“I play basketball and I’ve never had my heart tested before…getting an EKG can tell me something about my heart that I didn’t know about. I’m really glad I’m getting my heart checked today” Jason, 11th grade student, Warwick HS
On Friday, December 2, Aidan’s Heart checked the hearts of 116 high school students (mostly athletes) during the course of a normal school day. Students’ families pre-registered, the kids received a pass to leave class and come to the gym for a quick EKG, and then returned to go about their day. Follow up echocardiogram testing was provided onsite as needed. Parents reserved appointments to discuss their child’s test results by phone on Saturday morning. For the large majority of families, the results were negative.
Across the country, 1 out of every 300 hearts tested is found to have a potentially life-threatening heart condition. At Warwick last Friday, however, the results were much more concerning.
Our cardiology team identified “significant” findings in SIX of the 118 students tested. The life-threatening heart conditions we found, which rarely show symptoms and are undetectable with a stethoscope include: 1 Bicuspid aortic valve, 1 WPW (Wolff-Parkinson-White), 3 Long QT, and 1 Short QT.
Overall, 37 students were referred for followup by a cardiologist; 16 by a primary care physician. Referrals are typically made for a concerning family history, not necessarily an abnormal EKG. PCP referrals are made for on-cardiac related issues such as high blood pressure.
This was our tenth heart screening event since our efforts to check hearts for undetected abnormalities began just 13 months after Aidan’s passing 12 years ago. It marks over 1,900 young hearts checked, resulting in detection of potentially fatal cardiac conditions in nearly 20 kids and teens. EKG testing, which is not yet a standard of care in pediatric protocol, detects up to 70% of the conditions that can cause a seemingly healthy heart to suddenly stop. However, our efforts, combined with those of dozens of grassroots organizations around the country that also perform mass heart screenings, are moving the needle on medical policy. Just this past June, American Academy of Pediatrics updated its screening protocol to include children whose families have a known history of heart issues, or who present with symptoms.
One such “survivor” approached us just this last October, when we were in the thick of planning the Warwick event. Christina, mother of 15-year-old Jane*, came forward to tell us how her daughter was identified with a congenital heart defect at an Aidan’s Heart Foundation heart screening event several years ago. Her daughter is one of three children, and her family has no history of heart conditions. Christina had registered her kids for our event, thinking she’d check the box, be assured of their health, and continue on with their hectic schedules with the assurance that everything was okay. But it wasn’t, for Jane. Over the last several years, her daughter was monitored closely by a pediatric cardiologist, and this past summer, was able to have surgery to correct the problem. Because she was identified and treated, Jane is now able to participate in sports, live a normal life, and be reassured that her heart is safe. Christina is deeply grateful to Aidan’s Heart Foundation for providing opportunities for families to learn more about their children’s heart health, and to arm them with knowledge so that they can take action to prevent tragedy.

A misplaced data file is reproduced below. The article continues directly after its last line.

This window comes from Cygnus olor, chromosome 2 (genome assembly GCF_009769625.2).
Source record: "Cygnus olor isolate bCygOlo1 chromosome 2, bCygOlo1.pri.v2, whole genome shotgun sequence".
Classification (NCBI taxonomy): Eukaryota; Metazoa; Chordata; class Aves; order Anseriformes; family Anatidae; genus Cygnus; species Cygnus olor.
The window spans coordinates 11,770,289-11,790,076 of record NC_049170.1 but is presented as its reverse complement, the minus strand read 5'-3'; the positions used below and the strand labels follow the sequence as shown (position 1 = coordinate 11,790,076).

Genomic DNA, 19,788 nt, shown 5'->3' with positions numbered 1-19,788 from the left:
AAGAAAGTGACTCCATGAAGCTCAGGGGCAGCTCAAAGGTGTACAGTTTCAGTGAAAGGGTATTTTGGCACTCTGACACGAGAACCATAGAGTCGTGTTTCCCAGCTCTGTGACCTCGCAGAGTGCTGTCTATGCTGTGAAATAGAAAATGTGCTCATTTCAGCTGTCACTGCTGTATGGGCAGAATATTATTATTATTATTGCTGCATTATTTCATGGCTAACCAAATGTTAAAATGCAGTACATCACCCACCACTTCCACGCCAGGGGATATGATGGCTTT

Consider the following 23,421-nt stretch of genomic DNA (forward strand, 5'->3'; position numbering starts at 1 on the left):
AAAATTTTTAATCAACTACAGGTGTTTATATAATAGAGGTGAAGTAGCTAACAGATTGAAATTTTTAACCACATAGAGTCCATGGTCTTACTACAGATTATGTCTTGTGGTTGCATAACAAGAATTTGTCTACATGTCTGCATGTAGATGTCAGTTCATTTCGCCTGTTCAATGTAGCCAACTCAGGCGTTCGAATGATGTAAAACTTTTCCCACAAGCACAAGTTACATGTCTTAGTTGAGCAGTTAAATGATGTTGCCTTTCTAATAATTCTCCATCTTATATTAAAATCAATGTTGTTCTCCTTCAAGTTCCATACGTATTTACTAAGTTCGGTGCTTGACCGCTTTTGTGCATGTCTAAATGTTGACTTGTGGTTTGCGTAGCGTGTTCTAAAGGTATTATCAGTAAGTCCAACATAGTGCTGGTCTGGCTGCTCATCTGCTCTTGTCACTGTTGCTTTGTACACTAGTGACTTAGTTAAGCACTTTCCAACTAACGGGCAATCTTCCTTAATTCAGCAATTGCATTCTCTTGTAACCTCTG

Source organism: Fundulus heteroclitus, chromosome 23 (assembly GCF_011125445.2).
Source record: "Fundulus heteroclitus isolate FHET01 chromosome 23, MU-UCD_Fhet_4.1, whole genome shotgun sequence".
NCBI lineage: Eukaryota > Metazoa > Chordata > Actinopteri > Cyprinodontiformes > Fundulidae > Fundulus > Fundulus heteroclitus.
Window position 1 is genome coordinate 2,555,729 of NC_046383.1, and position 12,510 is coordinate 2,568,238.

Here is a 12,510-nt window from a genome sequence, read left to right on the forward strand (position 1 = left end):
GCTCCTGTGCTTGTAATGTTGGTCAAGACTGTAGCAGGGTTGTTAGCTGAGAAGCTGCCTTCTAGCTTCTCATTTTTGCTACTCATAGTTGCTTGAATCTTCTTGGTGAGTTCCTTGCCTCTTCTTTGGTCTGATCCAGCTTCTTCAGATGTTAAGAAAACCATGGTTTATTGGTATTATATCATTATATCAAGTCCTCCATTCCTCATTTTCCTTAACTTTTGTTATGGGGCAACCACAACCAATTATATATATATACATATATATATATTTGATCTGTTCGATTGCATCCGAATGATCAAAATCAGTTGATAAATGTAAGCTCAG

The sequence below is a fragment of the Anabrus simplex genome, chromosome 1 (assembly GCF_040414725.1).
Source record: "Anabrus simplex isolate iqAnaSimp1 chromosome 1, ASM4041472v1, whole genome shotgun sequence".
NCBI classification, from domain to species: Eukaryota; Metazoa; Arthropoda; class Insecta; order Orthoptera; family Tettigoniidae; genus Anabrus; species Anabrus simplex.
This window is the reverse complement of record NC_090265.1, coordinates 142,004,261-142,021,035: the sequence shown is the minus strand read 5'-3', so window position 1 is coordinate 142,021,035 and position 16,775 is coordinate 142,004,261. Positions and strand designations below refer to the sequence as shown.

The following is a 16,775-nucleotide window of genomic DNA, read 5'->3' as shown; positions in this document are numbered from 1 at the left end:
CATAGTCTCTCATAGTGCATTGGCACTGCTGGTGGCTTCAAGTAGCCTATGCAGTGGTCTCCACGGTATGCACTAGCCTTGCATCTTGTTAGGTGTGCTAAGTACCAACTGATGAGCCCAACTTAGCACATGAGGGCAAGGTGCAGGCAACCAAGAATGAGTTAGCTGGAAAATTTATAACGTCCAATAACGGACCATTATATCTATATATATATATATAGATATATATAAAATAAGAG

This isn’t easy work for anyone involved— for the planning committee, medical staff and the volunteers sitting on one side of the check-in table— or for the teenage students and their families who physically and proverbially walk the path through our examination process. Testing kids’ hearts and knowing with a fair amount of certainty that we’re going to “find something” creates a pretty seismic emotional ripple among those of us who put together these events, despite how firmly we believe in the value of this service. Truth be told, it’s caused us to pause at times, wondering if we’re doing more harm than good by providing these rare opportunities for families to learn more about their heart health. But at the end of the day, the bare truth lies before us: Aidan never had an EKG. Despite 10 days in NICU at the beginning of his life and access to high-quality pediatric care throughout his short little 7 years, his heart was never tested. No family history, no warning symptoms— we never had any reason to assume that anything was wrong. Until it was. And by then, it was too late.
We don’t want it to ever be too late for another family.
Now, more than ever, with what we’re learning about the impact of the COVID-19 virus on young hearts, it’s more critical than ever to get our kids tested.
Talk to your kids about how they feel when they exercise. (Link to questions). Explore and record your family history. Communicate these things to your child’s pediatrician. Learn CPR and how to use an AED. Make sure AEDs are everywhere your child is physically active, and that the people entrusted with their safety are trained in how to use them. And support us: Share our story with your friends, family, and teams and clubs your child belongs to. Donate: Check with your company to see they’ll match your donation. Set up a monthly recurring donation and help us continue to protect hearts all year long. Get involved: Fill out our contact form and let us know that you want to help our organization have greater impact and serve more families.
Because our children deserve better. Their hearts are our greatest gifts. Our kids are WORTH IT.
*name has been changed to protect identity